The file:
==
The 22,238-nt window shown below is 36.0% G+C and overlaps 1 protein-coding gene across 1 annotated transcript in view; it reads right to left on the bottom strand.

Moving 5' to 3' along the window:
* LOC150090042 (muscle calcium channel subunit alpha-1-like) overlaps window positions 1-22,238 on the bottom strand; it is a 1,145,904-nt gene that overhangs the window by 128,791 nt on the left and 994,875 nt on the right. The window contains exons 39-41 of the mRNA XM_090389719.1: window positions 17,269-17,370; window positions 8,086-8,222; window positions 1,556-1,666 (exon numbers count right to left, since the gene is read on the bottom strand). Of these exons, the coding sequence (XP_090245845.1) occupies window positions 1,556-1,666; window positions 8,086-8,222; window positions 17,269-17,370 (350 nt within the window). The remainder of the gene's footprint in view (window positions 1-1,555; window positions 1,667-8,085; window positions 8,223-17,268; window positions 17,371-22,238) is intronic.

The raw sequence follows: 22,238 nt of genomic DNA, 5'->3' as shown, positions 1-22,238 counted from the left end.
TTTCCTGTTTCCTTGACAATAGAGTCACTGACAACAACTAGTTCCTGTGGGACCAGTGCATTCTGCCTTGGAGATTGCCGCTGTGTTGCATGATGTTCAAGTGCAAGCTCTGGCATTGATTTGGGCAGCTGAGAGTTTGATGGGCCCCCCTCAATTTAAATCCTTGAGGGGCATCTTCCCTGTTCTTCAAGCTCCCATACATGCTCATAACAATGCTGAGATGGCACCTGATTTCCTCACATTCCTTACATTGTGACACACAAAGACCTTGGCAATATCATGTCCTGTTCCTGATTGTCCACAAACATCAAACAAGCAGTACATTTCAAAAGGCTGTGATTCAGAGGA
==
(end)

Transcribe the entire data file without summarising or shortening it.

The 22,238-nt window shown below is 36.0% G+C and overlaps 1 protein-coding gene across 1 annotated transcript in view; it reads right to left on the bottom strand.

Moving 5' to 3' along the window:
* LOC150090042 (muscle calcium channel subunit alpha-1-like) overlaps window positions 1-22,238 on the bottom strand; it is a 1,145,904-nt gene that overhangs the window by 128,791 nt on the left and 994,875 nt on the right. The window contains exons 39-41 of the mRNA XM_090389719.1: window positions 17,269-17,370; window positions 8,086-8,222; window positions 1,556-1,666 (exon numbers count right to left, since the gene is read on the bottom strand). Of these exons, the coding sequence (XP_090245845.1) occupies window positions 1,556-1,666; window positions 8,086-8,222; window positions 17,269-17,370 (350 nt within the window). The remainder of the gene's footprint in view (window positions 1-1,555; window positions 1,667-8,085; window positions 8,223-17,268; window positions 17,371-22,238) is intronic.

The raw sequence follows: 22,238 nt of genomic DNA, 5'->3' as shown, positions 1-22,238 counted from the left end.
TTTCCTGTTTCCTTGACAATAGAGTCACTGACAACAACTAGTTCCTGTGGGACCAGTGCATTCTGCCTTGGAGATTGCCGCTGTGTTGCATGATGTTCAAGTGCAAGCTCTGGCATTGATTTGGGCAGCTGAGAGTTTGATGGGCCCCCCTCAATTTAAATCCTTGAGGGGCATCTTCCCTGTTCTTCAAGCTCCCATACATGCTCATAACAATGCTGAGATGGCACCTGATTTCCTCACATTCCTTACATTGTGACACACAAAGACCTTGGCAATATCATGTCCTGTTCCTGATTGTCCACAAACATCAAACAAGCAGTACATTTCAAAAGGCTGTGATTCAGAGGA